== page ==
Serious non-fiction 'needs reinvention'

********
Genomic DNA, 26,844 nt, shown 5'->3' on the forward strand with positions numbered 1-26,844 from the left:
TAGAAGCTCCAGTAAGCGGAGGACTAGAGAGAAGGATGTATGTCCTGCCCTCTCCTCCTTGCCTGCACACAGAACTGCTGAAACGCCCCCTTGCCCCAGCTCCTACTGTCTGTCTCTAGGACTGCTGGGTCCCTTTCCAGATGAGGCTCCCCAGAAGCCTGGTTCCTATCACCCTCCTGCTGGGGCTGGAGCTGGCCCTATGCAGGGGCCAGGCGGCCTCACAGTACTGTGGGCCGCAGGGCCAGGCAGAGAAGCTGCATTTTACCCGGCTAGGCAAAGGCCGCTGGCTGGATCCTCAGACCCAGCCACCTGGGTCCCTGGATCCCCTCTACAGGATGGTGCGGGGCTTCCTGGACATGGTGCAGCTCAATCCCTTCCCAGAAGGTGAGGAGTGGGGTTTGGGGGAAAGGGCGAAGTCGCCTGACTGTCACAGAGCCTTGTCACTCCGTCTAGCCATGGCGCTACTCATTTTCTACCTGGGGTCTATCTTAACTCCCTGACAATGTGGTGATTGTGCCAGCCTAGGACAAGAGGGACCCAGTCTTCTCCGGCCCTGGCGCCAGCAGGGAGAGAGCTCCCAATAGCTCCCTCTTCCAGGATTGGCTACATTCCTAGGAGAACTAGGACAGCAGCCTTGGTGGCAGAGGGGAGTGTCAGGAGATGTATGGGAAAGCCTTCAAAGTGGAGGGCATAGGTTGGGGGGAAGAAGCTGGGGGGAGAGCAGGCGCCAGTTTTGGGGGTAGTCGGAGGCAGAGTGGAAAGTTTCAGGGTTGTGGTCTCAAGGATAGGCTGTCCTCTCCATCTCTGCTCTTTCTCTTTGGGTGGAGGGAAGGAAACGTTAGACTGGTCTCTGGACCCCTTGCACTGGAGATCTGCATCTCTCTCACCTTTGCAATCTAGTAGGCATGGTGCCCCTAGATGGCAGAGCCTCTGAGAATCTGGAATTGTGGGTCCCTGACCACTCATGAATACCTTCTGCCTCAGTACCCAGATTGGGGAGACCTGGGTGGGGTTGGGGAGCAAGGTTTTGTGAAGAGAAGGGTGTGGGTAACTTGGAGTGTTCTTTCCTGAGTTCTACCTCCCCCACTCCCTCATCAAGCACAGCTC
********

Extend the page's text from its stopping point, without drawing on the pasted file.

<p>Serious biographies may need to be reinvented with publishers refusing to pay high advances for non-fiction, the agent Andrew Kidd has claimed.</p><p>Kidd, who left Picador in 2008 to join Aitken Alexander, spoke to the Observer in an article about declining advances for serious non-fiction. The author Victoria Glendinning, who has written books on Edith Sitwell and Anthony Trollope, told the newspaper she had to self-finance a trip to south-east Asia for research for her latest book on Sit Stamford Raffles, the founder of Singapore. She said: &quot;Getting an advance is very, very hard if you want to do something a bit different to what you&#39;ve done before.&quot;</p><p>Jeremy Lewis, who has written about Graham Greene and Cyril Connolly, said: &quot;Writing a biography is time-consuming and labour-intensive and is getting increasingly difficult, but it will be sad if the only people who can afford to write them are salaried dons. I have a fifth of the &pound;50,000 I got for my book on Connolly in 1992, but I&#39;m not complaining. The publisher in me disapproved of those absurd advances, anyway&hellip; publishers were behaving stupidly.&quot;</p><p>Both writers claim publishers are pushing them towards writing about familiar names like Hitler, Churchill, Conan Doyle and the Brontes.</p><p>However, Kidd said the genre needs new life breathed into it. He said: &quot;There has been a change in the reference culture and big serious books have not rebounded as one might have hoped.&quot;</p><p>He added: &quot;It may just need to be reinvented because readers are bored by the form. There were a number of projects that publishers paid a lot for upfront, on the back of what had been a wave of successes. Then they discovered the market had fallen away and took significant losses.</p>